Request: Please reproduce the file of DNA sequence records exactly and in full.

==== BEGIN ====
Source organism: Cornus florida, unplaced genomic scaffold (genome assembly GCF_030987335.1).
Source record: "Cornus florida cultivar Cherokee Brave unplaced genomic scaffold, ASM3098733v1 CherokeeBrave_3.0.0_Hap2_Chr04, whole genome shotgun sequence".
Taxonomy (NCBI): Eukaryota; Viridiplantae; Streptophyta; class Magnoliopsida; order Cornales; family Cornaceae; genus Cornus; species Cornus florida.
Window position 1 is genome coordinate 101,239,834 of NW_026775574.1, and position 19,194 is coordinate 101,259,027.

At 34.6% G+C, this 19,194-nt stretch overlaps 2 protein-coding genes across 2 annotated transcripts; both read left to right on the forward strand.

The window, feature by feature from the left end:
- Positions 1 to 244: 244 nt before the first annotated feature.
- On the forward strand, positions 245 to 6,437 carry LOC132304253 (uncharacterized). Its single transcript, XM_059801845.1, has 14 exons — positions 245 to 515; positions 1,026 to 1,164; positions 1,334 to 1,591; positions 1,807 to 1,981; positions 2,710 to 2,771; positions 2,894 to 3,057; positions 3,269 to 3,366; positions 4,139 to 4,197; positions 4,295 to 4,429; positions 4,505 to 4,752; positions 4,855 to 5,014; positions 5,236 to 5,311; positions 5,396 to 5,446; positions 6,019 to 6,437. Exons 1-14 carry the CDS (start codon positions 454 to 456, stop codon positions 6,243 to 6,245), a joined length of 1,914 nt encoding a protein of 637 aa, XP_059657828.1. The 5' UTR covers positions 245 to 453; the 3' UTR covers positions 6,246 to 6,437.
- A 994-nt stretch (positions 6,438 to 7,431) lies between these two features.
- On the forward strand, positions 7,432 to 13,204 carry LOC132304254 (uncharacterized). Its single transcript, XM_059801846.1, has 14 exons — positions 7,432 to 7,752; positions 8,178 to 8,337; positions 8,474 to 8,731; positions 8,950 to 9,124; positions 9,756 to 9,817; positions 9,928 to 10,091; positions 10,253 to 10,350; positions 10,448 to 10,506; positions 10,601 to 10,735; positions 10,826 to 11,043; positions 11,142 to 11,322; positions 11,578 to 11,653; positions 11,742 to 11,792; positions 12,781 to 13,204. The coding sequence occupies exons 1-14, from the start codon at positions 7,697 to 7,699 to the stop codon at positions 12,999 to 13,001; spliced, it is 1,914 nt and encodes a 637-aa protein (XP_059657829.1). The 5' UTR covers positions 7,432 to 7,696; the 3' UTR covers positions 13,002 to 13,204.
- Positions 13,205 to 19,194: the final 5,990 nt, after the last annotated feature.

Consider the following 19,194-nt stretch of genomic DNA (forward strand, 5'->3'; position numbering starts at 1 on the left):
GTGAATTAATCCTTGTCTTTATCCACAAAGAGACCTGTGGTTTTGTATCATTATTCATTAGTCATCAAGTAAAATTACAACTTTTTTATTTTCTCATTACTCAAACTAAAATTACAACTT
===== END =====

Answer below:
Source organism: Cornus florida, unplaced genomic scaffold (genome assembly GCF_030987335.1).
Source record: "Cornus florida cultivar Cherokee Brave unplaced genomic scaffold, ASM3098733v1 CherokeeBrave_3.0.0_Hap2_Chr04, whole genome shotgun sequence".
Taxonomy (NCBI): Eukaryota; Viridiplantae; Streptophyta; class Magnoliopsida; order Cornales; family Cornaceae; genus Cornus; species Cornus florida.
Window position 1 is genome coordinate 101,239,834 of NW_026775574.1, and position 19,194 is coordinate 101,259,027.

At 34.6% G+C, this 19,194-nt stretch overlaps 2 protein-coding genes across 2 annotated transcripts; both read left to right on the forward strand.

The window, feature by feature from the left end:
- Positions 1 to 244: 244 nt before the first annotated feature.
- On the forward strand, positions 245 to 6,437 carry LOC132304253 (uncharacterized). Its single transcript, XM_059801845.1, has 14 exons — positions 245 to 515; positions 1,026 to 1,164; positions 1,334 to 1,591; positions 1,807 to 1,981; positions 2,710 to 2,771; positions 2,894 to 3,057; positions 3,269 to 3,366; positions 4,139 to 4,197; positions 4,295 to 4,429; positions 4,505 to 4,752; positions 4,855 to 5,014; positions 5,236 to 5,311; positions 5,396 to 5,446; positions 6,019 to 6,437. Exons 1-14 carry the CDS (start codon positions 454 to 456, stop codon positions 6,243 to 6,245), a joined length of 1,914 nt encoding a protein of 637 aa, XP_059657828.1. The 5' UTR covers positions 245 to 453; the 3' UTR covers positions 6,246 to 6,437.
- A 994-nt stretch (positions 6,438 to 7,431) lies between these two features.
- On the forward strand, positions 7,432 to 13,204 carry LOC132304254 (uncharacterized). Its single transcript, XM_059801846.1, has 14 exons — positions 7,432 to 7,752; positions 8,178 to 8,337; positions 8,474 to 8,731; positions 8,950 to 9,124; positions 9,756 to 9,817; positions 9,928 to 10,091; positions 10,253 to 10,350; positions 10,448 to 10,506; positions 10,601 to 10,735; positions 10,826 to 11,043; positions 11,142 to 11,322; positions 11,578 to 11,653; positions 11,742 to 11,792; positions 12,781 to 13,204. The coding sequence occupies exons 1-14, from the start codon at positions 7,697 to 7,699 to the stop codon at positions 12,999 to 13,001; spliced, it is 1,914 nt and encodes a 637-aa protein (XP_059657829.1). The 5' UTR covers positions 7,432 to 7,696; the 3' UTR covers positions 13,002 to 13,204.
- Positions 13,205 to 19,194: the final 5,990 nt, after the last annotated feature.

Consider the following 19,194-nt stretch of genomic DNA (forward strand, 5'->3'; position numbering starts at 1 on the left):
GTGAATTAATCCTTGTCTTTATCCACAAAGAGACCTGTGGTTTTGTATCATTATTCATTAGTCATCAAGTAAAATTACAACTTTTTTATTTTCTCATTACTCAAACTAAAATTACAACTT